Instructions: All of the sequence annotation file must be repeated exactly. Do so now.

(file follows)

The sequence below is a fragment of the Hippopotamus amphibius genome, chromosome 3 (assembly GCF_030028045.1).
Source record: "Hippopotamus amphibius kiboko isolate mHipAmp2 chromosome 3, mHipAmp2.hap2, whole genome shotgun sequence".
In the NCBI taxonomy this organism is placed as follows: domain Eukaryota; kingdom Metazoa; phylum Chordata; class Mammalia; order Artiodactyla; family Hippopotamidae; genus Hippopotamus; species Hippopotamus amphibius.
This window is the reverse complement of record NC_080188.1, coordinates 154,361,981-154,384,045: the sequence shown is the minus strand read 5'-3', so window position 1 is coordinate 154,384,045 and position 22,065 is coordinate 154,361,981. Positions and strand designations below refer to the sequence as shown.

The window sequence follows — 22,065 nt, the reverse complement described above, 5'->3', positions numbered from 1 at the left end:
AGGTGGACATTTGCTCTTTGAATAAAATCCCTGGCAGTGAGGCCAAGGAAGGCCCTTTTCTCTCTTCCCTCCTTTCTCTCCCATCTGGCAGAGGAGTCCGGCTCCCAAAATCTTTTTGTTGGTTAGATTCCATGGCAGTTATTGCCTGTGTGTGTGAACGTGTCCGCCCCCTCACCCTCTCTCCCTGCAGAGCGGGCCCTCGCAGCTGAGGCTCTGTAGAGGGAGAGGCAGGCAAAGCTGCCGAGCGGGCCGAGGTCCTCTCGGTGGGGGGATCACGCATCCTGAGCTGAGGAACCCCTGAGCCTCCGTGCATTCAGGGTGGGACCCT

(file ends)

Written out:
The sequence below is a fragment of the Hippopotamus amphibius genome, chromosome 3 (assembly GCF_030028045.1).
Source record: "Hippopotamus amphibius kiboko isolate mHipAmp2 chromosome 3, mHipAmp2.hap2, whole genome shotgun sequence".
In the NCBI taxonomy this organism is placed as follows: domain Eukaryota; kingdom Metazoa; phylum Chordata; class Mammalia; order Artiodactyla; family Hippopotamidae; genus Hippopotamus; species Hippopotamus amphibius.
This window is the reverse complement of record NC_080188.1, coordinates 154,361,981-154,384,045: the sequence shown is the minus strand read 5'-3', so window position 1 is coordinate 154,384,045 and position 22,065 is coordinate 154,361,981. Positions and strand designations below refer to the sequence as shown.

The window sequence follows — 22,065 nt, the reverse complement described above, 5'->3', positions numbered from 1 at the left end:
AGGTGGACATTTGCTCTTTGAATAAAATCCCTGGCAGTGAGGCCAAGGAAGGCCCTTTTCTCTCTTCCCTCCTTTCTCTCCCATCTGGCAGAGGAGTCCGGCTCCCAAAATCTTTTTGTTGGTTAGATTCCATGGCAGTTATTGCCTGTGTGTGTGAACGTGTCCGCCCCCTCACCCTCTCTCCCTGCAGAGCGGGCCCTCGCAGCTGAGGCTCTGTAGAGGGAGAGGCAGGCAAAGCTGCCGAGCGGGCCGAGGTCCTCTCGGTGGGGGGATCACGCATCCTGAGCTGAGGAACCCCTGAGCCTCCGTGCATTCAGGGTGGGACCCT